Presenters: Winoj Balasooriya and Florian Wanghofer, Polymer Competence Center Leoben, Austria
In a response to the climate crisis the world is facing, hydrogen receives great attention as a clean energy carrier as well as a feasible and cost-effective renewable energy storage solution. However, this emphasizes the importance of the improvement of technologies and materials involved in these systems. In terms of the transport sector, the high interest in achieving high mileage, reducing the gas filling time and low-weight storage solutions require an understanding of the unique and versatile characteristics of polymers at pressures up to ~70 – 100 MPa and wide temperature ranges (-40 to 85 °C).
Part 1: Elastomers in high-pressure H2 atmospheres, challenges & possible improvements
Polymeric materials play a vital role in high-pressure hydrogen gas storage, and distribution up to the fuel cell of the vehicle as different components. Therefore, this study discusses the main challenges elastomeric materials face and the development of novel grades to withstand these conditions fulfilling the future demands of the field. The goal is reached by introducing novel filler strategies to improve the transport properties and minimize possible degradation/damage of components. As the sealing of high-pressure gas is a prominent requirement, incorporating 2D fillers together with filler surface functionalization steps is considered for enhancing the barrier properties of components. Further, different filler configurations (CB and Silica) combined with relevant additives are considered for improving the rapid gas decompression (RGD) performance, and the range of working temperature.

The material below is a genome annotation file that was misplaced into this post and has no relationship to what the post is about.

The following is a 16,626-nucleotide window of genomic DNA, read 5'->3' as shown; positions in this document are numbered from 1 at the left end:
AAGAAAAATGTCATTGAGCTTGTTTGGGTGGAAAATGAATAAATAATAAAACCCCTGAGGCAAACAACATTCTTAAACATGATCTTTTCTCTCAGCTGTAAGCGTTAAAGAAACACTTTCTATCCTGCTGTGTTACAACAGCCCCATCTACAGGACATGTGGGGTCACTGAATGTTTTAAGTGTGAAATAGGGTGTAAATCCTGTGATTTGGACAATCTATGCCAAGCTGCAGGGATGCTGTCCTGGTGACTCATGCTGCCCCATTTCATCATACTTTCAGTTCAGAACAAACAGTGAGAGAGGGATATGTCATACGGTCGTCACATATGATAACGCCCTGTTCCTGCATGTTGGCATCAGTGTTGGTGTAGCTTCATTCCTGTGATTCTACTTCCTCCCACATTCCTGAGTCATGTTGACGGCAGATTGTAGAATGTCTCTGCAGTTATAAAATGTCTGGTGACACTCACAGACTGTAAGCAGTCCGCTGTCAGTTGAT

Part 2: Polymers for hydrogen gas pressure composite vessels
The development of novel ionic polymers for hydrogen pressure vessels is considered in this study. To this end, ionic liquids are functionalized with epoxy groups and cured with multifunctional hardeners to assess their potential as matrix materials for type V pressure vessels, which are fully composite based without any liner material as gas barrier. Additionally, thermoplastic ionenes are introduced due to their low reported gas permeability and evaluated as candidates for liner materials in type IV hydrogen gas pressure vessels.
Author Bio Winoj Balasooriya
Winoj Balasooriya obtained his doctoral degree (Ph.D.) from the Institute of Materials Science and Testing of Polymers at Montanuniversität Leoben, Austria, for his work on the topic of Aging and long-term performance of elastomers for utilization in harsh environments in 2019. In this work, he focused on elastomeric materials used in oil and gas field applications and studied the possible degradations in actual conditions and catastrophic failure called Rapid Gas Decompression (RGD). His research field covers material science and testing of elastomers, fracture mechanics, RGD, and reliability of polymers in high-pressure gas conditions.
Author Bio Florian Wanghofer
Florian Wanghofer is a Ph.D. student at the Polymer Competence Center Leoben GmbH within the COMET Module Polymers4Hydrogen. His research work focuses on the development and improvement of materials for hydrogen pressure composite vessels. He completed his Master’s degree in Polymer Engineering and Science at the University of Leoben in 2020, where he already worked on novel epoxy systems in the field of reversible adhesives.